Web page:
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Saving lives one course at a time

Law enforcement students earn certificates from FEMA

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Mr. Lanman’s fourth period Law Enforcement I class earned their American Heart Association / CPR certification.

Mr. Lanman’s fourth period Law Enforcement I class earned their American Heart Association / CPR certification.

photo credit: courtesy photo

photo credit: courtesy photo

Mr. Lanman’s fourth period Law Enforcement I class earned their American Heart Association / CPR certification.

Zoe Villegas, Staff Reporter

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Course after course throughout the whole school year has led up to this moment for students in Mr. David Lanman’s class. Eighty-Five students in Law Enforcement took over 1000 hours of certification training to receive this honor.

The Federal Emergency Management Agency coordinates the federal government’s role in preparing for, preventing and recovering from all acts of terror.

“FEMA’s mission is to support our citizens and first responders,” Mr. Lanman said, “to ensure that as a nation we work together to build, sustain and improve our capability to prepare for all hazards.”

I firmly believe that this is one of the best things we can do for our students, to give them something tangible they can carry around with them.”

— David Lanman

Each student in Mr. Lanman’s class went through the process of taking a test to receive this certificate. Fifty-Eight students were given a certificate from FEMA.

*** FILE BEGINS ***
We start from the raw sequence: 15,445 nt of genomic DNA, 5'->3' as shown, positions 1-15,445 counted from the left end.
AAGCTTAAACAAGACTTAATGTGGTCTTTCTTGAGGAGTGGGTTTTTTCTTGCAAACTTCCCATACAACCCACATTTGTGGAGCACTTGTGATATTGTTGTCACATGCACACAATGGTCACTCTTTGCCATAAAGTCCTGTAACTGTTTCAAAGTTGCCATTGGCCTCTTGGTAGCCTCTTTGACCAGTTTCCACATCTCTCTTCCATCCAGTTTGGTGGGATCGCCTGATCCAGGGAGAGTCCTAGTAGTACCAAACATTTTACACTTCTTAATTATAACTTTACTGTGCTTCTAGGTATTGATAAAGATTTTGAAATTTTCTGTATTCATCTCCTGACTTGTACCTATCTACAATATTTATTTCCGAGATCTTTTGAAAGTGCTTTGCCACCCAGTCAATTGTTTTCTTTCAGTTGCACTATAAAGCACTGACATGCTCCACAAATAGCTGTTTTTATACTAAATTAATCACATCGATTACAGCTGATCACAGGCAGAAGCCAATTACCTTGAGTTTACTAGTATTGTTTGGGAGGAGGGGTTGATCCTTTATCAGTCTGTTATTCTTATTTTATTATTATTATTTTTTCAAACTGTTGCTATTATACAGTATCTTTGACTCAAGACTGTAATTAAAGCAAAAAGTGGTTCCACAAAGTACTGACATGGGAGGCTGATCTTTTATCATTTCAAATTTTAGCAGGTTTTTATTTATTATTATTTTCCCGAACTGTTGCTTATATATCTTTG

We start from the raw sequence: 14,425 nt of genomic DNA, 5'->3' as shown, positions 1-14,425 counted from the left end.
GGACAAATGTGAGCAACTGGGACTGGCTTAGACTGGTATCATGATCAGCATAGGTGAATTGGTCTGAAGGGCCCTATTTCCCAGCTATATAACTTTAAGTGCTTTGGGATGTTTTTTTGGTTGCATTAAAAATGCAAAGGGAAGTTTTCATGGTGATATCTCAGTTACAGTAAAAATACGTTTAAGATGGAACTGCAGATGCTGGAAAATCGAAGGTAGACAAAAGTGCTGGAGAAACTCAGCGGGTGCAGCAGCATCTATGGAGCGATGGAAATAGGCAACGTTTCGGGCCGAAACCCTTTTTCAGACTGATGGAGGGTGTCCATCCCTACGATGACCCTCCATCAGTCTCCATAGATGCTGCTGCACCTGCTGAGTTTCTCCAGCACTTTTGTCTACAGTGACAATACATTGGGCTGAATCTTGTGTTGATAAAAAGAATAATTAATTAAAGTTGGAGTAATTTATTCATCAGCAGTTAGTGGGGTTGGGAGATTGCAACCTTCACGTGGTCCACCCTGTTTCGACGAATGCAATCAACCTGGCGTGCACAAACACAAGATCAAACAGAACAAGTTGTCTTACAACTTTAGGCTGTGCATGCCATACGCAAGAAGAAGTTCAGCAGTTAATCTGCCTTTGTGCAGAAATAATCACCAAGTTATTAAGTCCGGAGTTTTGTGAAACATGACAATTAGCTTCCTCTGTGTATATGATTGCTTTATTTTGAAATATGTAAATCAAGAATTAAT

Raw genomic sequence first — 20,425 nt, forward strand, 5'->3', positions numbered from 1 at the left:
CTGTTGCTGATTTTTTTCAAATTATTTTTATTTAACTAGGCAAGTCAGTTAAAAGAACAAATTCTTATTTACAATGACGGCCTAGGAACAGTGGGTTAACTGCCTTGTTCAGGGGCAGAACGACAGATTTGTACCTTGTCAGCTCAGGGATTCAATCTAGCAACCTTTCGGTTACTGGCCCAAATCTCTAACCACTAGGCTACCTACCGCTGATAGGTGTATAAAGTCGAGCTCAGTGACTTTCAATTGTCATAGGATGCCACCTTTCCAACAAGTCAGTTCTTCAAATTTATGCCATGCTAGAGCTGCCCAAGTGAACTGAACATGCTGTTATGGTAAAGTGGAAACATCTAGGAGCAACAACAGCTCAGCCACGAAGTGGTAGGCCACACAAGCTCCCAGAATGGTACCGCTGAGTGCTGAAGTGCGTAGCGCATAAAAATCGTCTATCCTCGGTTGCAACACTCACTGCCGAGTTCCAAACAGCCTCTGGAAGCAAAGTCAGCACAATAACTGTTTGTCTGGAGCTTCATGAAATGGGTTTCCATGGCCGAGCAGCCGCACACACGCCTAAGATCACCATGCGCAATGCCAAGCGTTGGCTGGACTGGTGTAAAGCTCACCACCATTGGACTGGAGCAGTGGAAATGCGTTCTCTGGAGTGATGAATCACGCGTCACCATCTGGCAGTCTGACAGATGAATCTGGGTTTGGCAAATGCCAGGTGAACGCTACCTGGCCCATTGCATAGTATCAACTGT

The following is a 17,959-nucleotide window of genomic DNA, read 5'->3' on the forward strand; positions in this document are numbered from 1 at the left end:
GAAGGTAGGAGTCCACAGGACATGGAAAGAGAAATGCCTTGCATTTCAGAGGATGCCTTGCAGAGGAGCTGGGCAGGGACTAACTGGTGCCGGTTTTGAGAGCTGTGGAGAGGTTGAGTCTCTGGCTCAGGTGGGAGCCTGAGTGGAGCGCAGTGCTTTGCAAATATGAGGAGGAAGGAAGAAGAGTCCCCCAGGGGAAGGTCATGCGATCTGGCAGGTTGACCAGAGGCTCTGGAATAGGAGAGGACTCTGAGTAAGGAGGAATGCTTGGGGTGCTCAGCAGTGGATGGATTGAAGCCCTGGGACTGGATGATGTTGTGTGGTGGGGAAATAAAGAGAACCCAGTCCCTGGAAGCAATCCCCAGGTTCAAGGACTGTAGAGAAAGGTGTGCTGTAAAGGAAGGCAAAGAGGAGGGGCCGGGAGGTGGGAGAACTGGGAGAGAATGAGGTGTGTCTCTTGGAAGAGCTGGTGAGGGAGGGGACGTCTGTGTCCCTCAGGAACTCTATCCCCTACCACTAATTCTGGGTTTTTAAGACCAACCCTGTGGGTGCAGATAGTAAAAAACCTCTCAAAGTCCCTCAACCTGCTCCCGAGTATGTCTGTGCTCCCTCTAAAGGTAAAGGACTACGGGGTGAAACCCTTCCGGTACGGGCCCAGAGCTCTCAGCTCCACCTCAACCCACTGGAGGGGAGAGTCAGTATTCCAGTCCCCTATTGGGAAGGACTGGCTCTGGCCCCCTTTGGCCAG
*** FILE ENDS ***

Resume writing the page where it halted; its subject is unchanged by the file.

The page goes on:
“If you followed the course thoroughly and read the information,” junior McKenna Steiner said. “The exams at the end are easy to pass.”

They took two courses; IS 700a and IS 906. The IS 700a is intended for individuals with emergency management responsibilities including prevention, preparedness, response, recovery and mitigation. The IS 906’s course provides guidance to individuals and organizations on how to improve the security in the workplace.

“Most first-responders and military personnel must have FEMA training,” Lanman said. “FEMA allows people, equipment and resources to respond to an area in need quickly.

Students also learned, through Mr. Lanman, how to give Cardiopulmonary Resuscitation. Eventually, they became certified to give CPR. Sixty-One of his students became certified.

“I firmly believe that this is one of the best things we can do for our students,” Mr. Lanman said, “to give them something tangible they can carry around with them.”

Students in Mr. Lanman’s class will now focus more on geographic information systems crime mapping. Crime mapping is used by analysts in law enforcement  agencies to map, visualize and analyze crime incident patterns. They will do this for the rest of the school year.

“I really enjoy being able to prepare students interested in a career for public service by preparing them for what to expect,” Mr. Lanman said. “These students made me very excited for next year.”

 

 

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About the Writer
Zoe Villegas, Staff Reporter

If you’ve ever stopped and questioned your own intelligence, you’re probably fine. Truly stupid people don’t have that awareness. Hey! My name is Zoe, and I enjoy reading weird sentences like that one. Here is another: The title of “oldest person alive” is a relatively permanent one. Once you earn it, you get to keep it for the rest of your life. Anyways, this is my third year as a staff reporter for Newspaper. My love for writing started with a character named Doorkadoo; a kid who was given that nickname because everyone forgot what his first name was. I created his story and now I wish to create more. Besides writing, I love music. I play marimba for The Pride of the East. This is my fourth year performing for the school’s marching band. During freshman year, my plan was to major in creative writing then become an author. As a senior, I plan to major in English then become a teacher. I never thought my career choice would change. Besides band and newspaper, I do nothing. So my boring bio is over. You’re welcome internet.

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